Review: The Mac Studio shows us exactly why Apple left Intel behind

Review: The Mac Studio shows us exactly why Apple left Intel behind

xmac in the flesh —

Part Mac mini, part trashcan Mac Pro, the Studio is one impressive mini desktop.


Enlarge / Apple’s Mac Studio desktop.

Andrew Cunningham

Apple Silicon Macs have gotten more interesting the deeper into the transition we’ve gotten. The MacBook Air, 13-inch MacBook Pro, and Mac mini all looked and felt exactly like the Macs they replaced, just with better performance and much better battery life. The 24-inch iMac and 14- and 16-inch MacBook Pros were throwbacks to the colorful G3 iMacs and titanium PowerBooks from two decades ago. And now we’ve gotten to the Mac Studio, the first totally new Apple Silicon Mac.

The Studio reminds me of a few Macs we’ve seen before—it’s sort of a trashcan Mac Pro by way of the PowerMac G4 Cube. It borrows elements of the Mac Pro and the Mac mini, but it replaces neither. It’s both a glimpse at what is possible now that Apple is leaving the Intel era behind, and yet another recommitment to the Mac as a powerful and flexible platform for getting work done.

It’s not quite the mythical midrange “xMac” workstation of yore, but it’s as close as we’ve ever gotten. That’s an exciting place to be.

Look and feel

Enlarge / The Mac Studio is one of the few Macs to include ports on the front.

Andrew Cunningham

Rumors pegged the Mac Studio as a “more powerful Mac mini,” and that’s not a bad way to think about its design. The Studio occupies the same 7.7-inch-squared footprint as the 12-year-old unibody Mac mini design, but it’s 3.7 inches tall instead of 1.4 inches. That makes it just over two-and-a-half Mac minis tall. (If you’re using it with one of Apple’s Studio Displays, there’s a bit more than an inch of clearance between the bottom of the monitor and the top of the Mac, depending on how you have the screen tilted).

These days, especially post-Apple Silicon, the current mini design has trouble justifying its size, but there’s no wasted space in the Studio. The base of the computer holds its 370 W integrated power supply—no external brick is necessary, a nice carryover from the mini—and the base and back of the machine are primarily dedicated to airflow grills for its tall dual-fan cooler. The actual computer part, according to Apple’s detailed renders, is a single slim board sandwiched in between.

Enlarge / Assuming these renders are reasonably accurate, the “computer” part of the Mac Studio is that thin board wedged between the power supply on the bottom and the heatsink and cooling fans on top.

Apple

The heatsink Apple is using for the Studio’s cooling apparatus is made of aluminum in the M1 Max version of the Studio and copper in the M1 Ultra version—the copper heatsink adds two pounds to the weight of the computer, and you can instantly tell the difference when you pick them up.

But in both cases, the size of the cooler and the power efficiency of Apple’s chips keep the Studio nearly dead silent no matter what you’re doing with it. My air-cooled Intel and AMD systems both spin up audibly when crunching on lengthy video-encoding jobs or playing games, but the Studio’s fans were never audible. And both versions of the Studio will get warm to the touch when they’re working hard, but neither is ever uncomfortably hot to the touch, something that could occasionally be a problem with Intel Macs.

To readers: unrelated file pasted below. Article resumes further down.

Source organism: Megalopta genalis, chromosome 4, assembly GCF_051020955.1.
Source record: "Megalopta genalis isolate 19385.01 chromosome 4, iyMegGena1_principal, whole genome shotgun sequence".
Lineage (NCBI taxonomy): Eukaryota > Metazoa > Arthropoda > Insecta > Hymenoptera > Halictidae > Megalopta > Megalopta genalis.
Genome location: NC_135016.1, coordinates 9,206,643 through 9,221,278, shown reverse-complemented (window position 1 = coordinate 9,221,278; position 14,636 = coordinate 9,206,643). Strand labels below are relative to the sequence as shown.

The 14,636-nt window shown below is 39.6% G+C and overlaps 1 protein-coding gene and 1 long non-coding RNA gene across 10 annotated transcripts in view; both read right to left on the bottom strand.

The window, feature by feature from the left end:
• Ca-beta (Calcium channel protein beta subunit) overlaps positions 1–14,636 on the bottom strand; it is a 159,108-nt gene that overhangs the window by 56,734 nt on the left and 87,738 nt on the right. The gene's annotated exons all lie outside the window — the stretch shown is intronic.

The other Mac mini-ish thing about the Studio is that it’s a “BYODKM” affair, with no display, keyboard, or mouse included in the package. Apple will sell you silver-and-black versions of all of its Magic accessories, including the TouchID keyboard and a version of the Magic Trackpad with slightly more rounded corners. But you’re also free to keep using whatever accessories you use with your current Mac (for me, a Mac-layout Varmilo VA87M mechanical keyboard and original Magic Trackpad 2).

Ports, ports, ports

Enlarge / The Mac Studio has a lot more ports than the Mac mini.

Andrew Cunningham

Performance is a big part of the Mac Studio’s appeal, and we’ll take a close look at it shortly. But ports are at least as important.

The back of the Studio has the same number and type of ports as the 2018 Intel Mac mini, give or take some protocol upgrades. You get four Thunderbolt 4 ports, a 10 gigabit Ethernet port, two 5Gbps USB-A ports, a single HDMI port, and a headphone jack.

But there are now ports on the front of the machine, something Apple has resisted in every one of its computers other than the Mac Pro. In the M1 Max version of the Studio, there are two 10Gbps USB-C ports, plus a UHS-II SDXC card reader. On the M1 Ultra version, the addition of a second M1 Max SoC makes it possible for those front ports to be full 40Gbps Thunderbolt 4 ports, just like the ones on the back.

Even if your work doesn’t require the full power of an M1 Max or Ultra, the amount of I/O here does make the Studio better suited for all kinds of workloads than the M1 Mac mini. The Studio can connect to up to five displays at once, compared to two for the mini (and up to four of those can be 5K Studio displays as opposed to just one for the mini). And you’ll be able to set up a multi-monitor array while still having plenty of ports left over for external storage or other accessories (external GPUs aren’t supported, just as in other Apple Silicon Macs).

The external expandability is important because the Studio’s internal components can’t be upgraded after you buy it. There’s no way to add RAM or internal storage, so you’ll need to rely on externally connected USB or Thunderbolt drives whether you want a fast PCIe scratch drive for your photo or video work or a big hard drive array for archiving old projects—or even if you just prefer not to pay Apple’s higher-than-typical prices for SSD upgrades.

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Author: admin